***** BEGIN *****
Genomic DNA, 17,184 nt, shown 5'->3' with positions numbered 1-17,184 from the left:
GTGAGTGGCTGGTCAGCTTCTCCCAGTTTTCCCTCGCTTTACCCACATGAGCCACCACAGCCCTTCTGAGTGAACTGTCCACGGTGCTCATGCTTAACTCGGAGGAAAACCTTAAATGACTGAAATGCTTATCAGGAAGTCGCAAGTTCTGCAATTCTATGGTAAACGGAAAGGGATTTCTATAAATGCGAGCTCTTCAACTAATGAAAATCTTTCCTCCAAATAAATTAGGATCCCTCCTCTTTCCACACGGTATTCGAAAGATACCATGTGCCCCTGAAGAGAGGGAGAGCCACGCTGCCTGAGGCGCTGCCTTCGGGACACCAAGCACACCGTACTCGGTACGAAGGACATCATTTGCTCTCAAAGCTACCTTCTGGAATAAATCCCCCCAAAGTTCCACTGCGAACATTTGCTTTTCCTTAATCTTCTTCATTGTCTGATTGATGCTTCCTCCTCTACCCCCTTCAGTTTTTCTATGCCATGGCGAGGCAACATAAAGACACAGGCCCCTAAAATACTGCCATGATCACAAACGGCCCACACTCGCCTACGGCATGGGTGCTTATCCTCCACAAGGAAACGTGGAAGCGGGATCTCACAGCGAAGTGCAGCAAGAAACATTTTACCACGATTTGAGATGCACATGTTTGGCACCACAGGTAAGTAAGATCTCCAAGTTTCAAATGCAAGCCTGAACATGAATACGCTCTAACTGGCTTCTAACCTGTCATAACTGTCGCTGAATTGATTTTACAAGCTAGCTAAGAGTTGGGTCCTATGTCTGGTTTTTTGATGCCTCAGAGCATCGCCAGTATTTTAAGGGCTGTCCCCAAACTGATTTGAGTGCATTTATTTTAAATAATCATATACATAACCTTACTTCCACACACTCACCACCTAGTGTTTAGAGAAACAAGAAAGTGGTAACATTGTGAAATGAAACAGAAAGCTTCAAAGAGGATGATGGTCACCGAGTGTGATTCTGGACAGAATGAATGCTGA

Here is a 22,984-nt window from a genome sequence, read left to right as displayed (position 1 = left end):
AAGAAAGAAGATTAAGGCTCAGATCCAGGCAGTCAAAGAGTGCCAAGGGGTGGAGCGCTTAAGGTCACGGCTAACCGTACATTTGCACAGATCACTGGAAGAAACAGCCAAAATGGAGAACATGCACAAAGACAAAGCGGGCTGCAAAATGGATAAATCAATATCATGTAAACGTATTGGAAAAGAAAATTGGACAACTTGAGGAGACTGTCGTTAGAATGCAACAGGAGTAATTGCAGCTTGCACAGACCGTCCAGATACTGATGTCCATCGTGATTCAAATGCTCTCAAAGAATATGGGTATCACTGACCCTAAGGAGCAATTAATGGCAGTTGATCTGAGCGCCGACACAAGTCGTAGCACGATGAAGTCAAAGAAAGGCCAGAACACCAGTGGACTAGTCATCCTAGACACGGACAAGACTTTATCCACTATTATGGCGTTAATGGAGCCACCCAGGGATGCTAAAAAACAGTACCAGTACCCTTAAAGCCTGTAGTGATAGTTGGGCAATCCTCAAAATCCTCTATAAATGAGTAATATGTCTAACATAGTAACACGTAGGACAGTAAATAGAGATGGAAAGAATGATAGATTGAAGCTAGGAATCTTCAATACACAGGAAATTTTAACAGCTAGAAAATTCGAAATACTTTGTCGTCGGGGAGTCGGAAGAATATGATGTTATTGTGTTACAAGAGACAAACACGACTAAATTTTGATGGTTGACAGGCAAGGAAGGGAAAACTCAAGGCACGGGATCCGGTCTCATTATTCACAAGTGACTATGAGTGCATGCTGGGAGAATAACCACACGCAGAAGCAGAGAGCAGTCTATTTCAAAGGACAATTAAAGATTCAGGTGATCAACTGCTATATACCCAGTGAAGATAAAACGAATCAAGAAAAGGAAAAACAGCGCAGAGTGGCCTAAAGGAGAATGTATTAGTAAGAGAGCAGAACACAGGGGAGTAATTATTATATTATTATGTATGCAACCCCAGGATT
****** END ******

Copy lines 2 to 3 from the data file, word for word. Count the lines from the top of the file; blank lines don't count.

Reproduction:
GTGAGTGGCTGGTCAGCTTCTCCCAGTTTTCCCTCGCTTTACCCACATGAGCCACCACAGCCCTTCTGAGTGAACTGTCCACGGTGCTCATGCTTAACTCGGAGGAAAACCTTAAATGACTGAAATGCTTATCAGGAAGTCGCAAGTTCTGCAATTCTATGGTAAACGGAAAGGGATTTCTATAAATGCGAGCTCTTCAACTAATGAAAATCTTTCCTCCAAATAAATTAGGATCCCTCCTCTTTCCACACGGTATTCGAAAGATACCATGTGCCCCTGAAGAGAGGGAGAGCCACGCTGCCTGAGGCGCTGCCTTCGGGACACCAAGCACACCGTACTCGGTACGAAGGACATCATTTGCTCTCAAAGCTACCTTCTGGAATAAATCCCCCCAAAGTTCCACTGCGAACATTTGCTTTTCCTTAATCTTCTTCATTGTCTGATTGATGCTTCCTCCTCTACCCCCTTCAGTTTTTCTATGCCATGGCGAGGCAACATAAAGACACAGGCCCCTAAAATACTGCCATGATCACAAACGGCCCACACTCGCCTACGGCATGGGTGCTTATCCTCCACAAGGAAACGTGGAAGCGGGATCTCACAGCGAAGTGCAGCAAGAAACATTTTACCACGATTTGAGATGCACATGTTTGGCACCACAGGTAAGTAAGATCTCCAAGTTTCAAATGCAAGCCTGAACATGAATACGCTCTAACTGGCTTCTAACCTGTCATAACTGTCGCTGAATTGATTTTACAAGCTAGCTAAGAGTTGGGTCCTATGTCTGGTTTTTTGATGCCTCAGAGCATCGCCAGTATTTTAAGGGCTGTCCCCAAACTGATTTGAGTGCATTTATTTTAAATAATCATATACATAACCTTACTTCCACACACTCACCACCTAGTGTTTAGAGAAACAAGAAAGTGGTAACATTGTGAAATGAAACAGAAAGCTTCAAAGAGGATGATGGTCACCGAGTGTGATTCTGGACAGAATGAATGCTGA

Here is a 22,984-nt window from a genome sequence, read left to right as displayed (position 1 = left end):